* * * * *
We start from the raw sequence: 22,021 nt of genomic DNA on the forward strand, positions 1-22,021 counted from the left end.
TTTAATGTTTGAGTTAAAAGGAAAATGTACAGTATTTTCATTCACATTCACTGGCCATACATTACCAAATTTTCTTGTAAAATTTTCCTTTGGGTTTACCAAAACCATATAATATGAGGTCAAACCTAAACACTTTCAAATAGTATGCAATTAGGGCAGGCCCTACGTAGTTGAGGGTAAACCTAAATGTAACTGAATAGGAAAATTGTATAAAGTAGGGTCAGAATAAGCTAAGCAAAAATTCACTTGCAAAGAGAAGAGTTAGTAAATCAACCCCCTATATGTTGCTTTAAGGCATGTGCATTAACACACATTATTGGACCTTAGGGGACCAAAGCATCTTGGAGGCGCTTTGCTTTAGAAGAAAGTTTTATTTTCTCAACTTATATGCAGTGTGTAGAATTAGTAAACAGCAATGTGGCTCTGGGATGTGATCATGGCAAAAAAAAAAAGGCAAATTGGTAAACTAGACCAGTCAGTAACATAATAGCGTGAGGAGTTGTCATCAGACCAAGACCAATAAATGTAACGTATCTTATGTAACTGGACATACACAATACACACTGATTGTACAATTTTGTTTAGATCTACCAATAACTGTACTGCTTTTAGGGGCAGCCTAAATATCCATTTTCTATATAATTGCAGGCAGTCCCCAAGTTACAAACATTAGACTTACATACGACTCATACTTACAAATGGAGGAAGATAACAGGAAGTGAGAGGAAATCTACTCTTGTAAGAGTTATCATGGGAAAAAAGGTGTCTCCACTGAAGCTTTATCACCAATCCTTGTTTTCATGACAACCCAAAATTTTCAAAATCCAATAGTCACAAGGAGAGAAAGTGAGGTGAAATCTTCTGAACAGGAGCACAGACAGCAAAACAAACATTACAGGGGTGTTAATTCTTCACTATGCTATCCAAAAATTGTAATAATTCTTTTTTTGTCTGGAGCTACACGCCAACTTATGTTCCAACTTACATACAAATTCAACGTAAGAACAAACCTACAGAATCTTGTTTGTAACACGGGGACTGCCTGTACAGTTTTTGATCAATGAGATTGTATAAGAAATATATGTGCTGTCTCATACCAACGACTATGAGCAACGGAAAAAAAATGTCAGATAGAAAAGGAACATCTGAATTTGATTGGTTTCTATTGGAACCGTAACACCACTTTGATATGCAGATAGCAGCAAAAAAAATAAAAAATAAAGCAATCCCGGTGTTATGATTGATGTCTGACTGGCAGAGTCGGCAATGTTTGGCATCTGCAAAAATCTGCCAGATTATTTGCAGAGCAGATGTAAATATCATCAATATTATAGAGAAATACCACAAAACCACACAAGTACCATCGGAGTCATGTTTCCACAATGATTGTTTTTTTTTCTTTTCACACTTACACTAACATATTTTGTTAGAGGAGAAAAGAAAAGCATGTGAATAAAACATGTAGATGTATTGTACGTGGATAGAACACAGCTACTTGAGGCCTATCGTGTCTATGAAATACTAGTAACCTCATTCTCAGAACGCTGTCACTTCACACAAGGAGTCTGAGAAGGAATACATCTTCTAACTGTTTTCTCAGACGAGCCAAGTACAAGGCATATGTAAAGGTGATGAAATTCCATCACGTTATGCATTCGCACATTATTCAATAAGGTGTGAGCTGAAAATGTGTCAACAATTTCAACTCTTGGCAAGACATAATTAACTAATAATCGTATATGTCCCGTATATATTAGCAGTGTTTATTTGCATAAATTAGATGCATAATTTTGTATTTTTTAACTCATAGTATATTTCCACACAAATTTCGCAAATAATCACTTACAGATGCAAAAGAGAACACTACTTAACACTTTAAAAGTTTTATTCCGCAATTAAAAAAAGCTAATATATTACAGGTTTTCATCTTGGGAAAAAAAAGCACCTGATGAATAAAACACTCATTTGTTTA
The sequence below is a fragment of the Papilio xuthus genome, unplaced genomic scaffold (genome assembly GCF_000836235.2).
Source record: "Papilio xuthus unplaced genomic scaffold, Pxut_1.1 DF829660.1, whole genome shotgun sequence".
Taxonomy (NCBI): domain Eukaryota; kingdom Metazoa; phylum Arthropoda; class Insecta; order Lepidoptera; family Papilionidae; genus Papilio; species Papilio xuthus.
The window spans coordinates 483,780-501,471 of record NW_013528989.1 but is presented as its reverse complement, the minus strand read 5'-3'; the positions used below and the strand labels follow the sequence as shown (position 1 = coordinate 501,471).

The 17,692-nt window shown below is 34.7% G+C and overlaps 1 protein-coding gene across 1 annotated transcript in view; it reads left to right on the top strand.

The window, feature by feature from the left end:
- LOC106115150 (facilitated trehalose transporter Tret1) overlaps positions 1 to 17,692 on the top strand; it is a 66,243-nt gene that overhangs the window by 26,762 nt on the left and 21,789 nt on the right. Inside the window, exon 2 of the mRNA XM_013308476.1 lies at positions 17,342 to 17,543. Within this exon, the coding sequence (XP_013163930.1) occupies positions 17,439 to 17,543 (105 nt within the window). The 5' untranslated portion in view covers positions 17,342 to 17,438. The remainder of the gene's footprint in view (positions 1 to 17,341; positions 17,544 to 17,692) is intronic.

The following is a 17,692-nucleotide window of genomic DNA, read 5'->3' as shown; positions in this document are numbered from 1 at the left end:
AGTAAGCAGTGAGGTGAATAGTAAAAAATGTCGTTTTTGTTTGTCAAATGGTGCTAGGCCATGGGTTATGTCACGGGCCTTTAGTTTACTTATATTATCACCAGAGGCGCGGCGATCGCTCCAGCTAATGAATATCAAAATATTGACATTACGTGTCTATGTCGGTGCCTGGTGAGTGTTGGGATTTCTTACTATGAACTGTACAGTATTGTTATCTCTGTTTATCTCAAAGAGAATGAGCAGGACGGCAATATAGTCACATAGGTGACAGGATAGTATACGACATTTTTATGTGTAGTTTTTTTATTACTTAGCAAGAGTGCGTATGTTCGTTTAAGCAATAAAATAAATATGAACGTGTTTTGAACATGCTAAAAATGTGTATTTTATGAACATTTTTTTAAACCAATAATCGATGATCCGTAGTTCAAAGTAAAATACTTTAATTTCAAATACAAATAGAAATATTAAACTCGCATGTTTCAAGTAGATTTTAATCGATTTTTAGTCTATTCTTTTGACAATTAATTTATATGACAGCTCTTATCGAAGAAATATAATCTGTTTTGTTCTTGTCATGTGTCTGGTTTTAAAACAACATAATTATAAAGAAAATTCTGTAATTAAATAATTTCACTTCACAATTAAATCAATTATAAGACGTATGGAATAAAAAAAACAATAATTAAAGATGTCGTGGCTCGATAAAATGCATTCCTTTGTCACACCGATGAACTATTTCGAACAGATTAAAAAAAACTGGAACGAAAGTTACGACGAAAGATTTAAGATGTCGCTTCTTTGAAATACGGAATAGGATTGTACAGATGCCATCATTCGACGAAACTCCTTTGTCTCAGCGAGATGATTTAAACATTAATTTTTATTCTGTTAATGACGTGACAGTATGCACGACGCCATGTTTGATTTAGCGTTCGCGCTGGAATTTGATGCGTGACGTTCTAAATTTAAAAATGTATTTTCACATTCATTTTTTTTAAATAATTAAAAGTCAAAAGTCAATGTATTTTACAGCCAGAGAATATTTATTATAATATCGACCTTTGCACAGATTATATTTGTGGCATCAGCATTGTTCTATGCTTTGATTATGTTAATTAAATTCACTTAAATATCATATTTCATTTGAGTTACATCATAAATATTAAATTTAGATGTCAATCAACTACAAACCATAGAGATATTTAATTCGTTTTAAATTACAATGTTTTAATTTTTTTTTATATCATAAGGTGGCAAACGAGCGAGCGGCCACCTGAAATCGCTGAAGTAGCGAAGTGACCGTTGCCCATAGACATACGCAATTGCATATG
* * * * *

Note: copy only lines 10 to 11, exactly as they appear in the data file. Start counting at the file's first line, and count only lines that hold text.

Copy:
The following is a 17,692-nucleotide window of genomic DNA, read 5'->3' as shown; positions in this document are numbered from 1 at the left end:
AGTAAGCAGTGAGGTGAATAGTAAAAAATGTCGTTTTTGTTTGTCAAATGGTGCTAGGCCATGGGTTATGTCACGGGCCTTTAGTTTACTTATATTATCACCAGAGGCGCGGCGATCGCTCCAGCTAATGAATATCAAAATATTGACATTACGTGTCTATGTCGGTGCCTGGTGAGTGTTGGGATTTCTTACTATGAACTGTACAGTATTGTTATCTCTGTTTATCTCAAAGAGAATGAGCAGGACGGCAATATAGTCACATAGGTGACAGGATAGTATACGACATTTTTATGTGTAGTTTTTTTATTACTTAGCAAGAGTGCGTATGTTCGTTTAAGCAATAAAATAAATATGAACGTGTTTTGAACATGCTAAAAATGTGTATTTTATGAACATTTTTTTAAACCAATAATCGATGATCCGTAGTTCAAAGTAAAATACTTTAATTTCAAATACAAATAGAAATATTAAACTCGCATGTTTCAAGTAGATTTTAATCGATTTTTAGTCTATTCTTTTGACAATTAATTTATATGACAGCTCTTATCGAAGAAATATAATCTGTTTTGTTCTTGTCATGTGTCTGGTTTTAAAACAACATAATTATAAAGAAAATTCTGTAATTAAATAATTTCACTTCACAATTAAATCAATTATAAGACGTATGGAATAAAAAAAACAATAATTAAAGATGTCGTGGCTCGATAAAATGCATTCCTTTGTCACACCGATGAACTATTTCGAACAGATTAAAAAAAACTGGAACGAAAGTTACGACGAAAGATTTAAGATGTCGCTTCTTTGAAATACGGAATAGGATTGTACAGATGCCATCATTCGACGAAACTCCTTTGTCTCAGCGAGATGATTTAAACATTAATTTTTATTCTGTTAATGACGTGACAGTATGCACGACGCCATGTTTGATTTAGCGTTCGCGCTGGAATTTGATGCGTGACGTTCTAAATTTAAAAATGTATTTTCACATTCATTTTTTTTAAATAATTAAAAGTCAAAAGTCAATGTATTTTACAGCCAGAGAATATTTATTATAATATCGACCTTTGCACAGATTATATTTGTGGCATCAGCATTGTTCTATGCTTTGATTATGTTAATTAAATTCACTTAAATATCATATTTCATTTGAGTTACATCATAAATATTAAATTTAGATGTCAATCAACTACAAACCATAGAGATATTTAATTCGTTTTAAATTACAATGTTTTAATTTTTTTTTATATCATAAGGTGGCAAACGAGCGAGCGGCCACCTGAAATCGCTGAAGTAGCGAAGTGACCGTTGCCCATAGACATACGCAATTGCATATG